Scientists at the University of Illinois at Urbana-Champaign said they've developed technology that could shrink battery sizes be a factor of ten while still delivering the same power levels.
"This is a whole new way to think about batteries," mechanical science and engineering Professor William P. King said. "A battery can deliver far more power than anybody ever thought.
"In recent decades, electronics have gotten small. The thinking parts of computers have gotten small. And the battery has lagged far behind. This is a microtechnology that could change all of that. Now the power source is as high-performance as the rest of it," he said in a university release Wednesday.
With current power sources there is a tradeoff between power and energy, the researchers said. For applications requiring a lot of power, like broadcasting a radio signal over a long distance, capacitors can release energy very quickly but can only store a limited amount.
For applications that need a lot of energy, like playing a radio for a long time, fuel cells and batteries can hold a lot of energy but can only release it or recharge slowly.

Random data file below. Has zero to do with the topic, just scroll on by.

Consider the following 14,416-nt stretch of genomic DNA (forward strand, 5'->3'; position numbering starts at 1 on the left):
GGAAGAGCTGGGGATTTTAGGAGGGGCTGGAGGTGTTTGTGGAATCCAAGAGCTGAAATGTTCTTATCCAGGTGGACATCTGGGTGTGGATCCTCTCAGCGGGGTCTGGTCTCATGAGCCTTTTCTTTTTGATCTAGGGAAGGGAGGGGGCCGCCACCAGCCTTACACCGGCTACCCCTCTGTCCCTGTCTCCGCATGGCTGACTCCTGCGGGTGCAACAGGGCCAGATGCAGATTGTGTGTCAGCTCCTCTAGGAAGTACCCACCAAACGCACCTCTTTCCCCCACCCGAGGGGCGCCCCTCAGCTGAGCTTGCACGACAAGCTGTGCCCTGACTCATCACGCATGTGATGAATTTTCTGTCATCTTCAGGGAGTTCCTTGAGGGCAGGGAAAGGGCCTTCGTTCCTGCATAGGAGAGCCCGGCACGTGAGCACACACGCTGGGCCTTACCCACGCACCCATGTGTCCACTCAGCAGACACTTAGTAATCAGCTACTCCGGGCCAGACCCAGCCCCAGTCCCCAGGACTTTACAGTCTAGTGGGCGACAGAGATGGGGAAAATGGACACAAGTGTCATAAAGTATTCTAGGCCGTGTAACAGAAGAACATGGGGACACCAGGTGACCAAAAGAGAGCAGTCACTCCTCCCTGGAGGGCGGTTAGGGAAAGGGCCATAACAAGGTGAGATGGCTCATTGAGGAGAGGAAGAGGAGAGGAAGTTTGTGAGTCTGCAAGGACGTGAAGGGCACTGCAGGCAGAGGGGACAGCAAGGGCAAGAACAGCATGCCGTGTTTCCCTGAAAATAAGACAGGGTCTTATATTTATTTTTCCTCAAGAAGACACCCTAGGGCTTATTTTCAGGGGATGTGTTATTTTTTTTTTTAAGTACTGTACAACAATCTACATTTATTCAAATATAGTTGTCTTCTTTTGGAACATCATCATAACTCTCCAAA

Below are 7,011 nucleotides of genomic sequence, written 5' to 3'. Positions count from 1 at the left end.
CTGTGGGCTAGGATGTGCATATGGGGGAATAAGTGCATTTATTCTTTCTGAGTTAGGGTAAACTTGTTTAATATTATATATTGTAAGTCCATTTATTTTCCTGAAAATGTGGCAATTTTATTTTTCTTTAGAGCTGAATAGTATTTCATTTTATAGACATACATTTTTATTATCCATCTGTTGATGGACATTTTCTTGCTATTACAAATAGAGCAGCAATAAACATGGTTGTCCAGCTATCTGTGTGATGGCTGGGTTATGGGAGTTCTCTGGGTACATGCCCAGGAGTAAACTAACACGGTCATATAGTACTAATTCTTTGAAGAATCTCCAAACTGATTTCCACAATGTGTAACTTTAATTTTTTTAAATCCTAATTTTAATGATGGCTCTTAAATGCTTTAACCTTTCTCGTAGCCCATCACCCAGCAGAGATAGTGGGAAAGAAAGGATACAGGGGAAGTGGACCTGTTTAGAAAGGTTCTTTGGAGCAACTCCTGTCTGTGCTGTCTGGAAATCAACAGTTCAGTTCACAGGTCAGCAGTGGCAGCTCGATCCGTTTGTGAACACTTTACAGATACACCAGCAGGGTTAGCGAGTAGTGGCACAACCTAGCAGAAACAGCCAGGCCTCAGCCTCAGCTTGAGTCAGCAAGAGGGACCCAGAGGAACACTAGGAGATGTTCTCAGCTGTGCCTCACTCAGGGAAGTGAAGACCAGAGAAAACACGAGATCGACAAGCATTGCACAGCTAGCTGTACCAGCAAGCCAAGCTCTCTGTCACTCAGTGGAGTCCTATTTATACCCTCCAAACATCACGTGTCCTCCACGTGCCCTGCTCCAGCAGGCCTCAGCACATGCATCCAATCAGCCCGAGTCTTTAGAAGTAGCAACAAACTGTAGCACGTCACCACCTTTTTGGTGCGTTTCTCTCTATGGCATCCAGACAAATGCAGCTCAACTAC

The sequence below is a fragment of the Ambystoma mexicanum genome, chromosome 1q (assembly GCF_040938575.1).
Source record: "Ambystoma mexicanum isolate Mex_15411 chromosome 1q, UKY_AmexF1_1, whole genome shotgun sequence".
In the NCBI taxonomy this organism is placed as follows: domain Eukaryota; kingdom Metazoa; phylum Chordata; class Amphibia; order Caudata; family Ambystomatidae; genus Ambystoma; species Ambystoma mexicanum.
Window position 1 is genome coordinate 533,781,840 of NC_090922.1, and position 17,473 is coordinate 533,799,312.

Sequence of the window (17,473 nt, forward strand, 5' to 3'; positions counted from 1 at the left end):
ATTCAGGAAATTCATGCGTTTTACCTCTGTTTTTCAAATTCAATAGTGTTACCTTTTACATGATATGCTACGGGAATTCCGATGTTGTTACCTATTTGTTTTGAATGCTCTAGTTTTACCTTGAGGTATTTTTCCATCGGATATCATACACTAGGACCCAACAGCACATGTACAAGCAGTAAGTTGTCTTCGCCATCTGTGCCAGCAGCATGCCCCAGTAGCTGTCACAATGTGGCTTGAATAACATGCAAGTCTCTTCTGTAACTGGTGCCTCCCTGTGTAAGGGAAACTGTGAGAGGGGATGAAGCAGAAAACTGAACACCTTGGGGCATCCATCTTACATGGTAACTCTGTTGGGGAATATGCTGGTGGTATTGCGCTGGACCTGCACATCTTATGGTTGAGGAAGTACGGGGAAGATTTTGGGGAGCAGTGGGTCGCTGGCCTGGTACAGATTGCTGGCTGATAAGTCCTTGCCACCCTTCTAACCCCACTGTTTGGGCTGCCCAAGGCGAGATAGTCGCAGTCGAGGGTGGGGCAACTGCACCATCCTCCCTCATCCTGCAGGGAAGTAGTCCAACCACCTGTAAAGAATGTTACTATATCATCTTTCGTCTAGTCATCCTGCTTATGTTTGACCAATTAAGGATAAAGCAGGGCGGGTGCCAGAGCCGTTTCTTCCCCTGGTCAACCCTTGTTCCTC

"If you want high energy you can't get high power; if you want high power it's very difficult to get high energy," researcher James Pikul said. "But for very interesting applications, especially modern applications, you really need both. We're really pushing into an area in the energy storage design space that is not currently available with technologies today."
The researchers said their technology involves involved finding a new way to integrate the anode and cathode -- the battery's electrodes that create power by transferring electrons between them.
"[Our] battery electrodes have small intertwined fingers that reach into each other," King told the BBC.
"That does a couple of things. It allows us to make the battery have a very high surface area even though the overall battery volume is extremely small.
"And it gets the two halves of the battery very close together so the ions and electrons do not have far to flow," he said. "Because we're reduced the flowing distance of the ions and electrons we can get the energy out much faster."
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